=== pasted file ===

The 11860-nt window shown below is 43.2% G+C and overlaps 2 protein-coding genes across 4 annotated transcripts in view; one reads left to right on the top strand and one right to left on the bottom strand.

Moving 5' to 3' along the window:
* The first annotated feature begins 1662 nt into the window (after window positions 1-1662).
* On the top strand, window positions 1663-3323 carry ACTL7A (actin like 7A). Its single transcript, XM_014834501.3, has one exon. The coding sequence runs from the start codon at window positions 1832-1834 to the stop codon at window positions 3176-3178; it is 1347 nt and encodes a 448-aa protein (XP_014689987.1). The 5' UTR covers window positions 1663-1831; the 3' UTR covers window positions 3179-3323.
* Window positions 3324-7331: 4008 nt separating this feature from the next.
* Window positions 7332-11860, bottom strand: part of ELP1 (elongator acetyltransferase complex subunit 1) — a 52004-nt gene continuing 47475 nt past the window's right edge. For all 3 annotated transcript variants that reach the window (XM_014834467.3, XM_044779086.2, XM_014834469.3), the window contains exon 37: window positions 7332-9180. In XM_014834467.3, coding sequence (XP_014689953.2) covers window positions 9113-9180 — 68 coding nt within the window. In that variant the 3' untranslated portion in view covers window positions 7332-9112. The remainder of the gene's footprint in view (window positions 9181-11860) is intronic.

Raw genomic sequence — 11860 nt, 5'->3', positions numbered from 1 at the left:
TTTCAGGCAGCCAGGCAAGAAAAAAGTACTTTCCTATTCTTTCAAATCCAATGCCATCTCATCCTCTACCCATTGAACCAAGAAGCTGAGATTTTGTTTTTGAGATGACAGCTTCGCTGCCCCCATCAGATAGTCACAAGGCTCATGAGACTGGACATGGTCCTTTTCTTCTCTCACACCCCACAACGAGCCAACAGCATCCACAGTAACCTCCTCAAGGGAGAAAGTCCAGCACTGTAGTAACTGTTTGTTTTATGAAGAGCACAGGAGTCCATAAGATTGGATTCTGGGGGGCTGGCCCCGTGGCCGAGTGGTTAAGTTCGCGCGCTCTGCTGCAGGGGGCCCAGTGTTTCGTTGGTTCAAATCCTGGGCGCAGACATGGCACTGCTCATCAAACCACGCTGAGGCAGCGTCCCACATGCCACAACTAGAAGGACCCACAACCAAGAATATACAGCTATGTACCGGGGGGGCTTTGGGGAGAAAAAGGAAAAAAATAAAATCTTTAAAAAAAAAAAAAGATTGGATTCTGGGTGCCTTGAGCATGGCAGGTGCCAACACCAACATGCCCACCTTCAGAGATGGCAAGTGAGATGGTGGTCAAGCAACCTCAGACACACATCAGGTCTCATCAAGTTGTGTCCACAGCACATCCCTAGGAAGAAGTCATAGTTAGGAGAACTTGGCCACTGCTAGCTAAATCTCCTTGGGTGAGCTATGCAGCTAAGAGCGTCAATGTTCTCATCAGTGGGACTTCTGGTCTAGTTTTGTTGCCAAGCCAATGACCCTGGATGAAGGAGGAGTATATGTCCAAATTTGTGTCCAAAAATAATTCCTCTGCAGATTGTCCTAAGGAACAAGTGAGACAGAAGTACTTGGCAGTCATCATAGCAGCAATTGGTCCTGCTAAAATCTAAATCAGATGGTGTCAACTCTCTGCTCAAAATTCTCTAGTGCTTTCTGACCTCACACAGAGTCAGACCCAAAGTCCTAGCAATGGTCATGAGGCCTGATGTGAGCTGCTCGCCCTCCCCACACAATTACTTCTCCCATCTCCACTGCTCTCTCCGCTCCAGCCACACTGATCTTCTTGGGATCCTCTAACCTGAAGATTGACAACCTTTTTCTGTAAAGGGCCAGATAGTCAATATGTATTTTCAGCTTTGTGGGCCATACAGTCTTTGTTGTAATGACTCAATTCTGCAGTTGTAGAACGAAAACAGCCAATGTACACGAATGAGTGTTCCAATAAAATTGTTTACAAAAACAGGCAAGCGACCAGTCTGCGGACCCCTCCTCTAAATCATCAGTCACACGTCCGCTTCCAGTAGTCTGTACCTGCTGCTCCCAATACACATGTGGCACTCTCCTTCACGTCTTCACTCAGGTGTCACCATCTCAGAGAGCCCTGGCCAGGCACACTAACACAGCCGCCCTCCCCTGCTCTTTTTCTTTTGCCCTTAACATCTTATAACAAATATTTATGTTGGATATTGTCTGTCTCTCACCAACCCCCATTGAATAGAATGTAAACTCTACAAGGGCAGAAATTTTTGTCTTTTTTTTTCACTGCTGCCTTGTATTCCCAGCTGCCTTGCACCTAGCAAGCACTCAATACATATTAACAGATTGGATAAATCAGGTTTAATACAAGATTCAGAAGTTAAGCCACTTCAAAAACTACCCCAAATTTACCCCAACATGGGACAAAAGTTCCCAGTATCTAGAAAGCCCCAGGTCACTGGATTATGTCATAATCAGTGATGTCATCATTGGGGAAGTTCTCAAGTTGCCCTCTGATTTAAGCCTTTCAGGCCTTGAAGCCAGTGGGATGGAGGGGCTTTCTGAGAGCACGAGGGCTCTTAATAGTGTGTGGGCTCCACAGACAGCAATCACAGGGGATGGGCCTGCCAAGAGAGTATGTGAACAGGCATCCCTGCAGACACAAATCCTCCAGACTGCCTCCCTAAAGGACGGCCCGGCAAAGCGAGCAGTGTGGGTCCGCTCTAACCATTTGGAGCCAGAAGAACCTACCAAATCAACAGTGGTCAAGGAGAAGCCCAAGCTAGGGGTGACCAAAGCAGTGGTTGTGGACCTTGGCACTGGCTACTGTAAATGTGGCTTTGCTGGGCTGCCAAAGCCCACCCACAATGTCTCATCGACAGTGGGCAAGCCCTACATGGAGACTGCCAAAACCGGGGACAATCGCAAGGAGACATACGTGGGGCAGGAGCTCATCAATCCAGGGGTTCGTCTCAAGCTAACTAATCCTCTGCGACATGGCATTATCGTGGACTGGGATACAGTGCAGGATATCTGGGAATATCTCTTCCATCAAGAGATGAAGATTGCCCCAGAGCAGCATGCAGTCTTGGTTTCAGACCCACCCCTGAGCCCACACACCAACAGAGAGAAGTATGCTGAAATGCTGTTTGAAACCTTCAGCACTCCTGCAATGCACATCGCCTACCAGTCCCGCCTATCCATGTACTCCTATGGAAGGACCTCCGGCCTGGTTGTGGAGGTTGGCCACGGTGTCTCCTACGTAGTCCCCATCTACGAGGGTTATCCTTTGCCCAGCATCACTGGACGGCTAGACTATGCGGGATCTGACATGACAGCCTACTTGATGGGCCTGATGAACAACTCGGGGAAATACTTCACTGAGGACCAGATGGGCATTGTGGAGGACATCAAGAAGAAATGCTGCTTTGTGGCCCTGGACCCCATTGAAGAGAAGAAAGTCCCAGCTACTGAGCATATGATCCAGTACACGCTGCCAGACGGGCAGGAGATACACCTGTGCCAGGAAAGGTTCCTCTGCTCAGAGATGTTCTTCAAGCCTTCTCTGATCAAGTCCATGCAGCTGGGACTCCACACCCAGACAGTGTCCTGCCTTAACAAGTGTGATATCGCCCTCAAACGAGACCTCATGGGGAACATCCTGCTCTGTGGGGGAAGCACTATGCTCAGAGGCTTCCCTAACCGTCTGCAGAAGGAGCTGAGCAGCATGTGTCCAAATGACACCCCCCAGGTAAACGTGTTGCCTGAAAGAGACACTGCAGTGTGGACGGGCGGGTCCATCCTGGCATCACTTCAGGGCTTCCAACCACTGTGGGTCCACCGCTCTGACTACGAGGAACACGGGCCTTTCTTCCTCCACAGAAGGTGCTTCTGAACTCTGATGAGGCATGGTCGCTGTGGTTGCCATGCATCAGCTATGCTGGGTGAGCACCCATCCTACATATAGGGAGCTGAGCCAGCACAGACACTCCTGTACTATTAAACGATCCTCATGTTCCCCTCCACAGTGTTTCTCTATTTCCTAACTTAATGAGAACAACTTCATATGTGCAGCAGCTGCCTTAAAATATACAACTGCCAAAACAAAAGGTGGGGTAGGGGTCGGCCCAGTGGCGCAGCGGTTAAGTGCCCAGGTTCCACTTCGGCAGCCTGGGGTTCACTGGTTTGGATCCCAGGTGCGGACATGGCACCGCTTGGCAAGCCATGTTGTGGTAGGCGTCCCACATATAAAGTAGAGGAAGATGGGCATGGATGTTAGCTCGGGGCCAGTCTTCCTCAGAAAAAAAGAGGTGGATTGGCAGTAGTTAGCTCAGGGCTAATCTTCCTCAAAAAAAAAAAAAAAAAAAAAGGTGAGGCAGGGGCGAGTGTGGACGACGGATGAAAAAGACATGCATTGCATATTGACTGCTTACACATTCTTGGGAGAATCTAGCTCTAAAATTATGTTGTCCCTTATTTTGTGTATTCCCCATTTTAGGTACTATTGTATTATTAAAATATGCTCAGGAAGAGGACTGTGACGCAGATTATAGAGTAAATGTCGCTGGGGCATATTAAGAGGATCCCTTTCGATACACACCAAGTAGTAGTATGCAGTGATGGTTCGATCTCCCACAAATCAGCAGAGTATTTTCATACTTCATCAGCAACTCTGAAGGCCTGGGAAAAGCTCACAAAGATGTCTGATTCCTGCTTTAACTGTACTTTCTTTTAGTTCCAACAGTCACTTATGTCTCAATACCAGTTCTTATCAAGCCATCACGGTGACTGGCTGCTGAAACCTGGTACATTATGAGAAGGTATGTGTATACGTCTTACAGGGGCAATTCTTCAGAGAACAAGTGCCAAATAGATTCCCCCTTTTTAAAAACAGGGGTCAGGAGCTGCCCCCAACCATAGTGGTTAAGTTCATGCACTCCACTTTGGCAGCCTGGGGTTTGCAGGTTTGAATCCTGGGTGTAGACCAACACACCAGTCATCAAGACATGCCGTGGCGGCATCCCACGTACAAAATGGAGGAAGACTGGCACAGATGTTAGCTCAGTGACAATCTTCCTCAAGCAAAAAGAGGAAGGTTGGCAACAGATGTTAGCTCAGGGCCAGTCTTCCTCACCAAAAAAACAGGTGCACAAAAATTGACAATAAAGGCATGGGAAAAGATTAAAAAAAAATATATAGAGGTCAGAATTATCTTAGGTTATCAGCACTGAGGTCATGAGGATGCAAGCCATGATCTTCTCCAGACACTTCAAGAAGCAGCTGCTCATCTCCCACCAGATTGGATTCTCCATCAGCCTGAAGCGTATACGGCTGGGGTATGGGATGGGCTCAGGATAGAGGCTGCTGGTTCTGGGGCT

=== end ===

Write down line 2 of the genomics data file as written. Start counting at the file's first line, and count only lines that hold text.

Moving 5' to 3' along the window: